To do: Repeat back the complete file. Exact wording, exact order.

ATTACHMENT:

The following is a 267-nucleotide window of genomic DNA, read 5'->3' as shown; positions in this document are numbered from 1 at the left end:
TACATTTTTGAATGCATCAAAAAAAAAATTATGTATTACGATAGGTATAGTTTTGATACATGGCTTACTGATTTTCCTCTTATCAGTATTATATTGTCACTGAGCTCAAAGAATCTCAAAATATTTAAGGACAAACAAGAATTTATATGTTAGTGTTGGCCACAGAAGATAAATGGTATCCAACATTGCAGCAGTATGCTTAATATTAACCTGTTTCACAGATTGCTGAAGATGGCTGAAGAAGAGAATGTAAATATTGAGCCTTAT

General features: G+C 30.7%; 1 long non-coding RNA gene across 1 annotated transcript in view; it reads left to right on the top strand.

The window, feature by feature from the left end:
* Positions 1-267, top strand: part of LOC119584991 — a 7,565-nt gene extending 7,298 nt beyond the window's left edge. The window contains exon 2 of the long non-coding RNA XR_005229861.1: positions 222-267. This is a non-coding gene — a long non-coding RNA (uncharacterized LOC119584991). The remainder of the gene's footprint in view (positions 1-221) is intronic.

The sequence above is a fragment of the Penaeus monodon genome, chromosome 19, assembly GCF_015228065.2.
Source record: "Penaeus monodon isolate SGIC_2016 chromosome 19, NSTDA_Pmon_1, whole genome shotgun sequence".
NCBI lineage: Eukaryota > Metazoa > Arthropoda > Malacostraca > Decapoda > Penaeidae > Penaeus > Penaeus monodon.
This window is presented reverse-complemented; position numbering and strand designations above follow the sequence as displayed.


The following is a 267-nucleotide window of genomic DNA, read 5'->3' as shown; positions in this document are numbered from 1 at the left end:
TACATTTTTGAATGCATCAAAAAAAAAATTATGTATTACGATAGGTATAGTTTTGATACATGGCTTACTGATTTTCCTCTTATCAGTATTATATTGTCACTGAGCTCAAAGAATCTCAAAATATTTAAGGACAAACAAGAATTTATATGTTAGTGTTGGCCACAGAAGATAAATGGTATCCAACATTGCAGCAGTATGCTTAATATTAACCTGTTTCACAGATTGCTGAAGATGGCTGAAGAAGAGAATGTAAATATTGAGCCTTAT

General features: G+C 30.7%; 1 long non-coding RNA gene across 1 annotated transcript in view; it reads left to right on the top strand.

The window, feature by feature from the left end:
* Positions 1-267, top strand: part of LOC119584991 — a 7,565-nt gene extending 7,298 nt beyond the window's left edge. The window contains exon 2 of the long non-coding RNA XR_005229861.1: positions 222-267. This is a non-coding gene — a long non-coding RNA (uncharacterized LOC119584991). The remainder of the gene's footprint in view (positions 1-221) is intronic.

The sequence above is a fragment of the Penaeus monodon genome, chromosome 19, assembly GCF_015228065.2.
Source record: "Penaeus monodon isolate SGIC_2016 chromosome 19, NSTDA_Pmon_1, whole genome shotgun sequence".
NCBI lineage: Eukaryota > Metazoa > Arthropoda > Malacostraca > Decapoda > Penaeidae > Penaeus > Penaeus monodon.
This window is presented reverse-complemented; position numbering and strand designations above follow the sequence as displayed.